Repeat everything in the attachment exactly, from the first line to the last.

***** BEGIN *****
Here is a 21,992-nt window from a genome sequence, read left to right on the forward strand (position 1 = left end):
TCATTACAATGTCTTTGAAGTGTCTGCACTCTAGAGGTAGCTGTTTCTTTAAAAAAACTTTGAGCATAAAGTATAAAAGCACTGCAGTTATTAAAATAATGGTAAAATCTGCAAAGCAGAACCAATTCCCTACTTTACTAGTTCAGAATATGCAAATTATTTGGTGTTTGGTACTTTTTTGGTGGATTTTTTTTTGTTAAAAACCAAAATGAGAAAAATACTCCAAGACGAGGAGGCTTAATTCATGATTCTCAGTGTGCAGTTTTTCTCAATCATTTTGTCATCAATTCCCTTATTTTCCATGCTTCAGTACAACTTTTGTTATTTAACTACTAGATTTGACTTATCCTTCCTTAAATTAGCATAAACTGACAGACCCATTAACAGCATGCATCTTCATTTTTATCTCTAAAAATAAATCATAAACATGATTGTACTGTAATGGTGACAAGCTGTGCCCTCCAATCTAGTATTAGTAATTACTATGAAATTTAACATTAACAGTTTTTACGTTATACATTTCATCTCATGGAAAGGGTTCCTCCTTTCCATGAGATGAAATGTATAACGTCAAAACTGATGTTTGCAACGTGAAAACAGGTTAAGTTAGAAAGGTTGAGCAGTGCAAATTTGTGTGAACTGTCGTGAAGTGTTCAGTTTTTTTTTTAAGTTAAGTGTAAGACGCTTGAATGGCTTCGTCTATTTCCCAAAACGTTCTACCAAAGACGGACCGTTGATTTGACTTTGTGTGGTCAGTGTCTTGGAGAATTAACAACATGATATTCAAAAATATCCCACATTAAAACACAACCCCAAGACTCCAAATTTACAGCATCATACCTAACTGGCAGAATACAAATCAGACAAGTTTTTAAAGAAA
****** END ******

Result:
Here is a 21,992-nt window from a genome sequence, read left to right on the forward strand (position 1 = left end):
TCATTACAATGTCTTTGAAGTGTCTGCACTCTAGAGGTAGCTGTTTCTTTAAAAAAACTTTGAGCATAAAGTATAAAAGCACTGCAGTTATTAAAATAATGGTAAAATCTGCAAAGCAGAACCAATTCCCTACTTTACTAGTTCAGAATATGCAAATTATTTGGTGTTTGGTACTTTTTTGGTGGATTTTTTTTTGTTAAAAACCAAAATGAGAAAAATACTCCAAGACGAGGAGGCTTAATTCATGATTCTCAGTGTGCAGTTTTTCTCAATCATTTTGTCATCAATTCCCTTATTTTCCATGCTTCAGTACAACTTTTGTTATTTAACTACTAGATTTGACTTATCCTTCCTTAAATTAGCATAAACTGACAGACCCATTAACAGCATGCATCTTCATTTTTATCTCTAAAAATAAATCATAAACATGATTGTACTGTAATGGTGACAAGCTGTGCCCTCCAATCTAGTATTAGTAATTACTATGAAATTTAACATTAACAGTTTTTACGTTATACATTTCATCTCATGGAAAGGGTTCCTCCTTTCCATGAGATGAAATGTATAACGTCAAAACTGATGTTTGCAACGTGAAAACAGGTTAAGTTAGAAAGGTTGAGCAGTGCAAATTTGTGTGAACTGTCGTGAAGTGTTCAGTTTTTTTTTTAAGTTAAGTGTAAGACGCTTGAATGGCTTCGTCTATTTCCCAAAACGTTCTACCAAAGACGGACCGTTGATTTGACTTTGTGTGGTCAGTGTCTTGGAGAATTAACAACATGATATTCAAAAATATCCCACATTAAAACACAACCCCAAGACTCCAAATTTACAGCATCATACCTAACTGGCAGAATACAAATCAGACAAGTTTTTAAAGAAA